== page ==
Birch, of this there is plenty in diverse parts of the country. Of the bark of these the Salvages of the northern parts make them delicate canoes, so light that two men will transport one of them over land where they list, and yet one of them will transport ten or twelve Salvages by water at a time. 
Maple, of those trees there is great abundance, and these are very excellent for bowls. The Indians use of it to that purpose, and it is to be accompted a good commodity. 
Elder, there is plenty in that country. Of this the Salvages make their arrows, and it hath no strong unsavory scent like our Elder in England. 
Hawthorn, of this there is two sorts, one of which bears a well-tasting berry as big as one's thumb, and looks like Little Queen apples. 
Vines, of this kind of trees there are that bear grapes of three colors, that is to say: white, black, and red. 
The country is so
apt for vines that, but for the fire at the spring of the year, the vines would so overspread the land
that one should not be able to pass
for them. The fruit of some is as big as a musket bullet, and is excellent in taste.
Plumtrees, of this kind there are many: some that bear fruit as big as our ordinary bullis: others there he that do bear fruit much bigger than pear plums, their color red, and their stones flat, very delicious in taste. 
Cherry trees, there are abundance, but the fruit is as small as our sloes. But if any of them were replanted and grafted, in an orchard they would soon be raised by means of such and the like as fruits.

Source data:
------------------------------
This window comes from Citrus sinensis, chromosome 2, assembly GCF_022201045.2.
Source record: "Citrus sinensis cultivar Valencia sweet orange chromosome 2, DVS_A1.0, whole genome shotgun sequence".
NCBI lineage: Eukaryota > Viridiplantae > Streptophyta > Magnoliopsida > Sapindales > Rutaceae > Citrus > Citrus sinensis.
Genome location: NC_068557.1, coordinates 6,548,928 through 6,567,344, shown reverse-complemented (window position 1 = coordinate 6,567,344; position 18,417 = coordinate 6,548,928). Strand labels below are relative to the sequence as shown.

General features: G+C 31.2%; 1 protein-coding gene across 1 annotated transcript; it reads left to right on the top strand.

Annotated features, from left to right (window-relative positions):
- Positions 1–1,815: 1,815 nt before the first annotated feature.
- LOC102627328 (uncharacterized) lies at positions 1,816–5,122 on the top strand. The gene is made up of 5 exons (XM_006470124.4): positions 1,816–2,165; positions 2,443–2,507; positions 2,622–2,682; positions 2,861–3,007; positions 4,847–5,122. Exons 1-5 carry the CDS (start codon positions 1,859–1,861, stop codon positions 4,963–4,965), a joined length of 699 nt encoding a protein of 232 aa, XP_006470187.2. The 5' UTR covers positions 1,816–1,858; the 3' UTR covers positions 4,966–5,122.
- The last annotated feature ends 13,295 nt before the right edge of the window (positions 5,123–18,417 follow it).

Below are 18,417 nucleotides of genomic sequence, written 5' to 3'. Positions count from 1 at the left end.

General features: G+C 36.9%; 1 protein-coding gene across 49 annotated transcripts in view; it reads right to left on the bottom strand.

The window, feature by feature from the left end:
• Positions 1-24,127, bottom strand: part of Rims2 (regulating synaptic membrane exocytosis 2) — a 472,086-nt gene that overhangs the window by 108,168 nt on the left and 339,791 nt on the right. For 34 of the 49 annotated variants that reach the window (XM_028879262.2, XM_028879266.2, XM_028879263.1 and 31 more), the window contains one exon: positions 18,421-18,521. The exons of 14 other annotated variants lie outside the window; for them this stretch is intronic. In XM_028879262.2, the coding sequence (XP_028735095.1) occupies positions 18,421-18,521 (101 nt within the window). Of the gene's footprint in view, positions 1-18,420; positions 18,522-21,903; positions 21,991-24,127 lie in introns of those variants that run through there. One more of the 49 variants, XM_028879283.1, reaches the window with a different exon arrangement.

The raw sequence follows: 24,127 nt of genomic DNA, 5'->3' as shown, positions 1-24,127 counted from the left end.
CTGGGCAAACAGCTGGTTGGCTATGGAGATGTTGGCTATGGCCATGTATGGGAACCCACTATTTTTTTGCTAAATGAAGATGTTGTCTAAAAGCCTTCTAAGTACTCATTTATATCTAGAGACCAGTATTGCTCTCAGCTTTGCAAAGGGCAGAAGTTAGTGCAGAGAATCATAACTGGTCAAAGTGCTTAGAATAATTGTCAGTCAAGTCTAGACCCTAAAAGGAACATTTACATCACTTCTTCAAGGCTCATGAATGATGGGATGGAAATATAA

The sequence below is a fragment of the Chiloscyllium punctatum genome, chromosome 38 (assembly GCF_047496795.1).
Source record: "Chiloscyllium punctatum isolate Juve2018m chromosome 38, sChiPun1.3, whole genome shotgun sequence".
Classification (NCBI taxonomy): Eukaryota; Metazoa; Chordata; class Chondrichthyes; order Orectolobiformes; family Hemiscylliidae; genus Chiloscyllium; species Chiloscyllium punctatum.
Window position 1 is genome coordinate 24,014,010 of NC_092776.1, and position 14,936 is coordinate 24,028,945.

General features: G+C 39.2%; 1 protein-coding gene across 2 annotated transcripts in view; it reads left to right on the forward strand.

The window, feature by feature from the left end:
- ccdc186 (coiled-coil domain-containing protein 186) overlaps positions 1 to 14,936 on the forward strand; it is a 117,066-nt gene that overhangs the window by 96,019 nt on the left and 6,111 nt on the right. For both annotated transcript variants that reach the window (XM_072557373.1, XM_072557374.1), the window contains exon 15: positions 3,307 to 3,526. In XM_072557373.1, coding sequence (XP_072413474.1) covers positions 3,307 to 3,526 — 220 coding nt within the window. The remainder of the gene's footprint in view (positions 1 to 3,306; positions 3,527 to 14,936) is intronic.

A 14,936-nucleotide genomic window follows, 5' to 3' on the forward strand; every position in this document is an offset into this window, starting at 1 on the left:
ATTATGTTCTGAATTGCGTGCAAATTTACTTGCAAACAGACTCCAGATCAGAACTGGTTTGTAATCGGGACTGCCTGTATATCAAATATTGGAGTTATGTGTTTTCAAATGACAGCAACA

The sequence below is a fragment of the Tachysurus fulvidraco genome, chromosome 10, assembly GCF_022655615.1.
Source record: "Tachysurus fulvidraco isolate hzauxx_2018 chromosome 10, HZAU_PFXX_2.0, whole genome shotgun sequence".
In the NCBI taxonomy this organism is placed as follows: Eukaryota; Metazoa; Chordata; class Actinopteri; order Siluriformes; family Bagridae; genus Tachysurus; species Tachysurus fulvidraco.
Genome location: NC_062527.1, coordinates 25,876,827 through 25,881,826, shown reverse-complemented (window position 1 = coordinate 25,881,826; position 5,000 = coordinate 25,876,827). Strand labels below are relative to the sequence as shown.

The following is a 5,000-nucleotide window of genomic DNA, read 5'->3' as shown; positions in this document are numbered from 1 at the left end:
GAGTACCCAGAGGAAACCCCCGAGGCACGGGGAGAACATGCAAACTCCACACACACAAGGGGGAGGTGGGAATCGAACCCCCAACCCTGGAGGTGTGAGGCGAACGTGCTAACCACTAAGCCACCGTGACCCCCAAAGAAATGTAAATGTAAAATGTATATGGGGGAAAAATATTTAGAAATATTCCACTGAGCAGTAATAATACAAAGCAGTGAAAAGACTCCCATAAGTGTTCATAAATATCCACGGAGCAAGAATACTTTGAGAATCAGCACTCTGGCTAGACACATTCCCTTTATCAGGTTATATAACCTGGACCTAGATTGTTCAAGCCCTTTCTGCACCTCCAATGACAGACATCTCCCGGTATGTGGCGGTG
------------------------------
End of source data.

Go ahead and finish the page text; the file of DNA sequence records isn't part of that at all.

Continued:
There is great abundance of Muske Roses in diverse places: the water distilled excelleth our rosewater of England. 
There is abundance of Sassafrass and Sasperilla, growing in diverse places of the land; whose buds at the spring do perfume the air. 
Other trees there are not greatly material to be recited in this abstract, as gooseberries, raspberries, and other berries. 
There is Hemp that naturally growth, finer than our Hemp of England. 
Pot-Herbs and other Herbs for Salads.
The country there naturally affordeth very good pot-herbs and salad herbs, and those of a more masculine virtue than any of the same species in England: as Potmarjoram, Thyme, Alexander, Angelica, Pursland, Violets, and Anis seeds, in very great abundance. And for the pot I gathered in summer, these I dried and crumbled into a bag to preserve for winter store. 
Balm, and diverse other good herbs are there that grow without the industry of man, that are used
when occasion serveth very commodiously.
Of Birds, and Feathered Fowls.